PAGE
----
British expat forced to wait for hip op in Spain

LAST UPDATED: 5 Jun, 2012 @ 11:58
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British expat forced to wait for hip op in Spain

EXCLUSIVE by Eloise Horsfield

A BRITISH pensioner who inadvertently signed away his right to a hip replacement within 180 days is warning other expats not to make the same mistake.

Brian Flude, 68, was told in January 2011 he needed the operation for his ‘bone on bone’ left hip, and in June was put on the waiting list at Malaga’s Virgen de la Victoria Hospital.

Under Junta law, decree 209/2001 states that if patients are waiting over 180 days for this type of surgery they can arrange for private treatment, which will later be reimbursed.

After waiting almost a year, the former consultant engineer enquired about his right to claim under the decree.

But to his surprise, he was presented with a document from June 2011 bearing his signature, stating he had ‘refused’ a centre offered to him – and therefore lost his right to claim.

“I hardly recognised the document, but when I thought back I remembered signing it,” said Flude, who lives in Pizarra.

“At the time I thought they were giving me a choice of centre for my operation. I chose Virgen de la Victoria because it’s near my home.

“I didn’t realise that I was opting out of the right to be seen within 180 days. There is no way I’d have signed if I’d known.”

He continued: “My interpreter hadn’t turned up that day and my wife, who speaks better Spanish than me, was away. But I’m very angry and can’t help thinking it is a little underhand.

“I think even a Spaniard would have the same problem. It was all very confusing,” he added.

“If only I’d had the gumption to ask what I was signing. I would advise other expats never to go anywhere without an interpreter they can trust.

“My whole quality of life is miserable,” added Flude, who moved to Spain from Hampshire 10 years ago.

“I am taking above the recommended level of daily painkillers – which are now affecting my stomach.”

A hospital spokesman confirmed: “Mr Flude rejected the hospital offered to him therefore the degree does not apply.”

2 COMMENTS

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  1. 10 years living in Spain, wants to use the facilities, but has not learned enough Spanish to read such an important document.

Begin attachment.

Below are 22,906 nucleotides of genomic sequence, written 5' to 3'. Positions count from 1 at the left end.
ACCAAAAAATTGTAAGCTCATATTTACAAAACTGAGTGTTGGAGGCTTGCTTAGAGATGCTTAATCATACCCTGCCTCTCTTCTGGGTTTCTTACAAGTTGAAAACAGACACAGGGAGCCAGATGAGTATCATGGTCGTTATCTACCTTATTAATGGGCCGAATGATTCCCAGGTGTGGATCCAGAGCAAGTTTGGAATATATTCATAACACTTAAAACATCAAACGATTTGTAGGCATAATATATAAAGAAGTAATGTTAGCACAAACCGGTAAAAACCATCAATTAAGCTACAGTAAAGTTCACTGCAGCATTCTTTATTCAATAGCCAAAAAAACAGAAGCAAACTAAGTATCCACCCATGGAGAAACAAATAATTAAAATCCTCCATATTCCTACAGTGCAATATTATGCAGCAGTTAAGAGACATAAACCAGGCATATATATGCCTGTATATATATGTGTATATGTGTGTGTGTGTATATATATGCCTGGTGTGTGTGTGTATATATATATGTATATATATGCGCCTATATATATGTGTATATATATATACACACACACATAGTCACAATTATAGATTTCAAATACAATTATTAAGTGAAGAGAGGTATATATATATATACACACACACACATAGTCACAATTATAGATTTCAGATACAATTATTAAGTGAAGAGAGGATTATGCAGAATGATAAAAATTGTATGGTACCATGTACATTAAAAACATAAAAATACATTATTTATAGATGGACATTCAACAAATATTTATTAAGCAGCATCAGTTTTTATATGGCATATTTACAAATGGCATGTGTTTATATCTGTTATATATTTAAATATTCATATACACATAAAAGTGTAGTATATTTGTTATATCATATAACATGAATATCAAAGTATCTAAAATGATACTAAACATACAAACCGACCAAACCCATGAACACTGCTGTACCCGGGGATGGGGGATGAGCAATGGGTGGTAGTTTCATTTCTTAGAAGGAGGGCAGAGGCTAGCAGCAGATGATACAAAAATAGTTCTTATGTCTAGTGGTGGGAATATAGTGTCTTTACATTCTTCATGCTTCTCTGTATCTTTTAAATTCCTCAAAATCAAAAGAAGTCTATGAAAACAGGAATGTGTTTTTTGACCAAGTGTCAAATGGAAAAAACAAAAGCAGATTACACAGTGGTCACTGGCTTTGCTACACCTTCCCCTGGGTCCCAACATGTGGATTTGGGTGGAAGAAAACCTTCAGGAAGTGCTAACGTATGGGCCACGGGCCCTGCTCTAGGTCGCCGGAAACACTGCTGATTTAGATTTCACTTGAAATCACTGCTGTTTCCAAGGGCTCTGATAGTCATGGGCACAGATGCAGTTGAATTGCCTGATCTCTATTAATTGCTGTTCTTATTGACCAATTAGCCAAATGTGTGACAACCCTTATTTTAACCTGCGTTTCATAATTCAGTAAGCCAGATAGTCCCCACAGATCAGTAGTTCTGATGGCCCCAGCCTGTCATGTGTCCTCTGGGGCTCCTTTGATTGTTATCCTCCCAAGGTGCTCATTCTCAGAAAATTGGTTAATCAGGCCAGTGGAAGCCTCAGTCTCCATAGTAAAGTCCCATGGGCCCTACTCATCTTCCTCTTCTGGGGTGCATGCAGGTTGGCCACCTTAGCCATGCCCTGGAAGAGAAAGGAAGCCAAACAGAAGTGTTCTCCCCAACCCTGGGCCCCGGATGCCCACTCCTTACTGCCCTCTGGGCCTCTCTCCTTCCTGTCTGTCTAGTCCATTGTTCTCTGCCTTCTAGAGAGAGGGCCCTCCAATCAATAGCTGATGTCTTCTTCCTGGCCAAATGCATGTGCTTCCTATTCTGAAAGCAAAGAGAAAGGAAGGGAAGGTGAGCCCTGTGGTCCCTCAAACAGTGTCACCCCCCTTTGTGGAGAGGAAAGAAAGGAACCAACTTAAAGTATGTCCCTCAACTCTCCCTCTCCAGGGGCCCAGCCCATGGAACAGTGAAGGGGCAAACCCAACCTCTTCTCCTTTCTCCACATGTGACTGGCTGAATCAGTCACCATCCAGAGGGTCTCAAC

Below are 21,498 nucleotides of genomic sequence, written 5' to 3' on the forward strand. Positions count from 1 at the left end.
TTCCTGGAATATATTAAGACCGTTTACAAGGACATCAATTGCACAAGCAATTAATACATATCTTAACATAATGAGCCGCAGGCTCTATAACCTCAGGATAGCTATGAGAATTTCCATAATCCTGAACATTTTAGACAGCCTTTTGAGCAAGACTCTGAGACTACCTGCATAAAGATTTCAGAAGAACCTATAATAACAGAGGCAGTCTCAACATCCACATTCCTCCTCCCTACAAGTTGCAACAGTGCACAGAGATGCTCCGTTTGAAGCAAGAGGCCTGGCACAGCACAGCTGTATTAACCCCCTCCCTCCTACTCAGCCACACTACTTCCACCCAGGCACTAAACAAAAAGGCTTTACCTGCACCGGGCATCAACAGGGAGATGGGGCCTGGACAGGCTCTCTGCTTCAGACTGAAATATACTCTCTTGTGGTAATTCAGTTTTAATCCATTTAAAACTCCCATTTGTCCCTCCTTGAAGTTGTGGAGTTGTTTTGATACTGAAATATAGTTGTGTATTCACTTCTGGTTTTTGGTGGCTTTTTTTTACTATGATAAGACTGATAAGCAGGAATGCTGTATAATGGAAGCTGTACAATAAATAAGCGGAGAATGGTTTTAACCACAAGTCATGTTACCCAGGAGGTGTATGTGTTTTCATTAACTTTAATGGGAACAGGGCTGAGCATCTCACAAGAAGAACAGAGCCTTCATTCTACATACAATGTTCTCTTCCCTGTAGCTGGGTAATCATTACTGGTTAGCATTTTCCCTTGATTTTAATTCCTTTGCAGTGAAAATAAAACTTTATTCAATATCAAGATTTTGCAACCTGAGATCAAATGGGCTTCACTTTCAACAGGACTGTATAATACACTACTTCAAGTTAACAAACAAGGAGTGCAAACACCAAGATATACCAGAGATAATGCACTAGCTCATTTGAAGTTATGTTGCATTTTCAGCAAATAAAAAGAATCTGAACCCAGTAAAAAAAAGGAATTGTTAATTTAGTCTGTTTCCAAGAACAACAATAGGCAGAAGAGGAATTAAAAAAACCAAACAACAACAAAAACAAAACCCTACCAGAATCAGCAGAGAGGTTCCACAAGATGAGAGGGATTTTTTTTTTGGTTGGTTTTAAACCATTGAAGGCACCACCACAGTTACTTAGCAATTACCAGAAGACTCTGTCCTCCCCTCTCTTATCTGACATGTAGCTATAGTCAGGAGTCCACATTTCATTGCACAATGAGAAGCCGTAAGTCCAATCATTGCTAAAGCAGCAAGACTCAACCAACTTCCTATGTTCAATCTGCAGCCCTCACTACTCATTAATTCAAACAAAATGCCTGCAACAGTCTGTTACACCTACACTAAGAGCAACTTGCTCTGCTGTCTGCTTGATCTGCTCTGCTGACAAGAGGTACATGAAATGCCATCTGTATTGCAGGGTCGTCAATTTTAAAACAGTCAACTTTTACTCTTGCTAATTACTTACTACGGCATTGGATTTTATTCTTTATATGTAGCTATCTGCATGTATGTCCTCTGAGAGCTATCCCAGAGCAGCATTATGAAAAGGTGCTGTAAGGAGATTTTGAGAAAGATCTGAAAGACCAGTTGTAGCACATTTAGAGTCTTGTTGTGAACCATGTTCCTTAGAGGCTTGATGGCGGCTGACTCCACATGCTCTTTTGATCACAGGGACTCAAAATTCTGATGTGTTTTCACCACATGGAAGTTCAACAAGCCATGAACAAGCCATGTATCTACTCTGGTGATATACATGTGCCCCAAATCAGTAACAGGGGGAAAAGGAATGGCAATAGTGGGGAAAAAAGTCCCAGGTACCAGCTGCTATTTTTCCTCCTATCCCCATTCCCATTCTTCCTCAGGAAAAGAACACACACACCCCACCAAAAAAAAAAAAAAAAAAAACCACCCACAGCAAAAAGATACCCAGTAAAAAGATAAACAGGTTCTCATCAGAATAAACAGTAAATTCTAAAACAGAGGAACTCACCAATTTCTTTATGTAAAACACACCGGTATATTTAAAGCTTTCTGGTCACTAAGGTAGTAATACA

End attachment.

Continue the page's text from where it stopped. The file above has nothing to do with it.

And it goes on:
With very little effort everyone can learn enough Spanish to get by.
    If you are not sure ,don’t sign anything without getting it translated.
    Learning Spanish is essential if you wish to integrate in Spain.

  2. It wasn’t that I am unable to read Spanish after 10 years, for a dyslexic I do very well. It was the system that I didn’t understand.
    On the paperwork I received the day I was put on the waiting list it says that the surgical procedure is included in the decree 209/2001 and as such I was guaranteed surgery I did not know then what the significance of this was and just put my trust in the health service.
    On that day the lady at the desk confirmed my name, asked for my telephone number which I gave to her in Spanish and she read it back to me. She then asked “hospital?” and read a list of hospitals from which I chose Clinico it being the closest to where I live.
    At the bottom of one of the pages, under observations, it says “observaciones administrativo” and the words “rechaza concertados”. I had never come across those words in 10 years of reading Spanish but it would not have helped since when I looked it up I found it meant “system rejected”???
    It wasn’t until I started to chase the hospital in earnest that I did discover the significance of decree 209/2001 when I was told that by choosing a hospital I negated my rights under that decree. Until then no-one had ever said, nor was it written, that by choosing a hospital I negated my rights. This is all in direct conflict with the Rights and Obligations of citizens (available in many different languages) which says citizens have a right to choose hospitals and to be operated on within the term established in ruling legislation.
    Originally I contacted the Olive Press for help after they seemed to have been successful helping Ian with his knee. It was after I had commenced dialogue with Eloise that the issue of the decree came up and then I felt others should be warned not to fall into the same trap as me. My story actually changed direction a bit as it was being written!
    Since then I am pleased to say I have had my hip replaced at Clinico and all has gone very well. I cannot fault the care I received while I was there and best of all I don’t spend every minute of the day and night in agony. It’s wonderful!

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